Now, finally, after a very delicious first two acts, the piece I drove 3.5 hours for was finally here! Mother Tongue by the beautiful and brilliant Ihsan Rustem began, and from the first breath of the dancer before the first movement in the opening phrase, Mr. Rustem ignited the flame within my dancer’s heart. One of my favorite things about Mr. Rustem’s choreography is that, good lord, can he fill a count of music! No beat or nuance of music is left unexplored or unused, and I adore the complex grace of his movement, and Mother Tongue had this in spades!
Viktor Usov, in an epic opening solo, commanded the floor and took possession of all of my senses with his controlled, yet exquisitely organic-feeling interpretation of Mr. Rustem’s choreography. A combination of air and ground, Mr. Rustem’s opening phrase took his dancer on a powerful journey. As the rest of the company joined Mr. Usov, they all entered from various places behind the mid-curtain, which had a stunning light orange/golden light hiding behind it. When revealed, it created silhouettes of the dancers entering or exiting Mr. Usov’s journey, and it gave hints of a warmth to come.
Mr. Rustem has a ridiculous talent for utilizing the entire space he choreographs within, not limiting himself to the dance space we can see. The beauty of this is that elements like curtains, lighting, and effects elevate from elements of a piece to an additional character within the piece. The curtain, this dark veil, hiding the warmth of the light from the dancers created an ache in me for the dancers. I so badly wanted the curtain to lift and shed light on the gorgeous journey Mr. Usov was taking. And when my wish was granted, and the curtain did lift, it revealed a ethereal ice-white and golden glow, that gave way to the company dancing in silhouette, finally blending Mr. Usov with the rest of the company. As the conclusion of this moving story drew near, a shower of black confetti rained down as Mr. Usov danced the final phrase with his company looking on. Dressed in simple black pants and nothing else, the confetti stuck to Mr. Usov in a way that brought tears to my eyes. It was as if this world he’d been struggling with finally became a part of him, as he allowed it to embody him while he danced. The final moment of this piece, this breathtakingly beautiful piece, will forever hold a place in my heart. Thank you, Mr. Rustem, and the NW Dance Project Company for the experience of Mother Tongue. I will never forget it, and am so much the better for having experienced it. Thank you!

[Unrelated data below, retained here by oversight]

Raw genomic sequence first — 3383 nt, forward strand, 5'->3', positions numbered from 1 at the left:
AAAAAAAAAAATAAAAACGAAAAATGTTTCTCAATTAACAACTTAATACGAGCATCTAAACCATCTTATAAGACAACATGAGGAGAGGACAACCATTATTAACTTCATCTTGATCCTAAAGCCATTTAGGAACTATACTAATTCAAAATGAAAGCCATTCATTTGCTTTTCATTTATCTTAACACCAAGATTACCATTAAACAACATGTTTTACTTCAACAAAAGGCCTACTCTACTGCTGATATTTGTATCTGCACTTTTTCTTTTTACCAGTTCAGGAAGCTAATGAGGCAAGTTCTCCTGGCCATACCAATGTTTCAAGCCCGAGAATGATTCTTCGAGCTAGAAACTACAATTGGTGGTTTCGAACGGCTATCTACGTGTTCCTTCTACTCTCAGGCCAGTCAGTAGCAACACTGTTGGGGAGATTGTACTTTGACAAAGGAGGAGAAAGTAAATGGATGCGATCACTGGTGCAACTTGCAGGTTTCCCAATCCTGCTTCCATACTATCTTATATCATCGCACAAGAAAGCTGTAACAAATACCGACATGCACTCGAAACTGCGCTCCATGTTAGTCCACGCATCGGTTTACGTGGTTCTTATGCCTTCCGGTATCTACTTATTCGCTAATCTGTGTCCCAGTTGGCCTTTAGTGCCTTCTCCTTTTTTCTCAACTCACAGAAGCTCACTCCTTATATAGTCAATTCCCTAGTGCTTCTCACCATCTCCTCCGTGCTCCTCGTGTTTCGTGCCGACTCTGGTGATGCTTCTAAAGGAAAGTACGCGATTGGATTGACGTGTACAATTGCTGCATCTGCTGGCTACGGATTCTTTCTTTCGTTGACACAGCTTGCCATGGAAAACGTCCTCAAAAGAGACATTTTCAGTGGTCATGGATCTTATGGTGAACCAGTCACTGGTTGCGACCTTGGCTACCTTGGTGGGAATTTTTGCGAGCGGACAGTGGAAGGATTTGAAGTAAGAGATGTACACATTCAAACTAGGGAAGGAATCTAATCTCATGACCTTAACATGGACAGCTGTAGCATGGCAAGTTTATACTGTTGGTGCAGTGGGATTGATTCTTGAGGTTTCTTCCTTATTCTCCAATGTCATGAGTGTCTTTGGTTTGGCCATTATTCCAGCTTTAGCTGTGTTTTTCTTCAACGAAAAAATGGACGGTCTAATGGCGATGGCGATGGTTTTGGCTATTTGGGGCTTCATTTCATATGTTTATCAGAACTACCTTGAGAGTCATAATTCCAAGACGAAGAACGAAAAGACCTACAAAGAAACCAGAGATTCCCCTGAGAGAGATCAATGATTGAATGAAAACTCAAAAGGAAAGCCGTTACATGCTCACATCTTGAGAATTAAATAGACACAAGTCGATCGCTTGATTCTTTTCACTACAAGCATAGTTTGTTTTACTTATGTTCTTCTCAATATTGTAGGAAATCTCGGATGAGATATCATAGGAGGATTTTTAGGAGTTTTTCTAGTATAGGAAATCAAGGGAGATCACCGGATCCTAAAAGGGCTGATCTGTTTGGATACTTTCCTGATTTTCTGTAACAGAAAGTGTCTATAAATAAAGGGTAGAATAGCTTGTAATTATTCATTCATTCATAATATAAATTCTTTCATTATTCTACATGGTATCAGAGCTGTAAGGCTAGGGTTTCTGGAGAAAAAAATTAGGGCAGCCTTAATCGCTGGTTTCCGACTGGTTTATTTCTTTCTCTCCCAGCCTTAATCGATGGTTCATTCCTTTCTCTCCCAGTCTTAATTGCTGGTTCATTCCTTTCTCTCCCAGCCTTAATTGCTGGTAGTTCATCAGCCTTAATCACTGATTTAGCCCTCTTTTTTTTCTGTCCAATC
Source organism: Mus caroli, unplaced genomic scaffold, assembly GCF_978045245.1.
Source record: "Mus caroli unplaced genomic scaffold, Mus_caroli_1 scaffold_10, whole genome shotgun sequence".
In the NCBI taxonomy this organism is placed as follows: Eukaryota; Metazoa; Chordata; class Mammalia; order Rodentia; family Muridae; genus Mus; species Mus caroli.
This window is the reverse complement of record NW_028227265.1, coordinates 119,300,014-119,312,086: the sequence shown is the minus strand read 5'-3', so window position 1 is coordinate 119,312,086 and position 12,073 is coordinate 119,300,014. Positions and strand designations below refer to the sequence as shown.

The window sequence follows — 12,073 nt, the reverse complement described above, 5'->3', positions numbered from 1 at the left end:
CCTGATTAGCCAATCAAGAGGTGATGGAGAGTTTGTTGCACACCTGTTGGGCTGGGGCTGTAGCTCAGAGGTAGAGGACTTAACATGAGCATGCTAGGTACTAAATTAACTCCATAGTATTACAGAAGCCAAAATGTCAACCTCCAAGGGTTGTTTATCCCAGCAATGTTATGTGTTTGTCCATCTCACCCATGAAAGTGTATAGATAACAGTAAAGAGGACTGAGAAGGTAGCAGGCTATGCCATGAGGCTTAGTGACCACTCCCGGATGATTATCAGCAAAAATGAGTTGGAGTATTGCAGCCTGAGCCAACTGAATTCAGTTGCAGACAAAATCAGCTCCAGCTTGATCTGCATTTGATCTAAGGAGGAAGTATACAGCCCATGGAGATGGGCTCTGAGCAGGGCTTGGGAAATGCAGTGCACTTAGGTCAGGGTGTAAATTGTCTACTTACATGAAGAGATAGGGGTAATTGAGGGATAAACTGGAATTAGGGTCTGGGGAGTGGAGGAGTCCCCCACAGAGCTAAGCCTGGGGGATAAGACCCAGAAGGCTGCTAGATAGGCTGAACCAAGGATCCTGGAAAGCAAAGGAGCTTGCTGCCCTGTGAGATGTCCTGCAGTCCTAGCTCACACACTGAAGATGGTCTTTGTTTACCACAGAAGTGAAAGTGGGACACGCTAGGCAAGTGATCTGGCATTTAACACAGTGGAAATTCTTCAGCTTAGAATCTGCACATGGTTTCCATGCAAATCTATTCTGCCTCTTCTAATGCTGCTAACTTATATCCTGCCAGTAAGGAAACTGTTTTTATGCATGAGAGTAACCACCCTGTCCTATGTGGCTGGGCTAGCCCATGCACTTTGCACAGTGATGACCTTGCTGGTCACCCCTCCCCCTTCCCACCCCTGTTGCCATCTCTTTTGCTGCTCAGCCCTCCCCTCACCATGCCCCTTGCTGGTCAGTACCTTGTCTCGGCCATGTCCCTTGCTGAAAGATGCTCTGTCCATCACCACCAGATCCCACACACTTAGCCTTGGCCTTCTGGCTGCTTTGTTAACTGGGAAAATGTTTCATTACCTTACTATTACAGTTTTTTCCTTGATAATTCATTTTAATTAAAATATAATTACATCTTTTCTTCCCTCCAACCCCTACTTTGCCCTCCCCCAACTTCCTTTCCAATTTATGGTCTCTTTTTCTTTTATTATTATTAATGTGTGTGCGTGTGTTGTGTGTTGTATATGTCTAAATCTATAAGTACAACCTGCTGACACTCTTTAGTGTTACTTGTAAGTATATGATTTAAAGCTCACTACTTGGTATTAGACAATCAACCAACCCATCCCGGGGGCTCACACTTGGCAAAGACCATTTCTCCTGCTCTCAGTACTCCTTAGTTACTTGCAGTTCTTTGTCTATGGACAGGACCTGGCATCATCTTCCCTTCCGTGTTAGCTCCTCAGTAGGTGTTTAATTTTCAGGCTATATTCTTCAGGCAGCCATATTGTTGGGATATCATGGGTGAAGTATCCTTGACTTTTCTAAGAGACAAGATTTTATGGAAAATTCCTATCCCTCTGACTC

Sadly, this beautiful trio of dance perfection closed last Saturday. However, Mr. Rustem is the resident choreographer for NW Dance Project, so you can bet your ass I will be driving to Portland for the rest of their season, and I think you should all join me! I’ll keep you posted as new shows are coming up, but please, go check out NW Dance Project’s website for more information on the artistic team, choreographers, and dancers, as well as upcoming show information.
While I had to return to Seattle, I left my heart in Portland with this stunning dance company, and will be counting the days until I get to see them perform again. Bravo to the entire company, creative teams, choreographers and crew. This truly was New, Now and WOW!
Ciao for now,
Photos courtesy of NW Dance Project and Ihsan Rustem.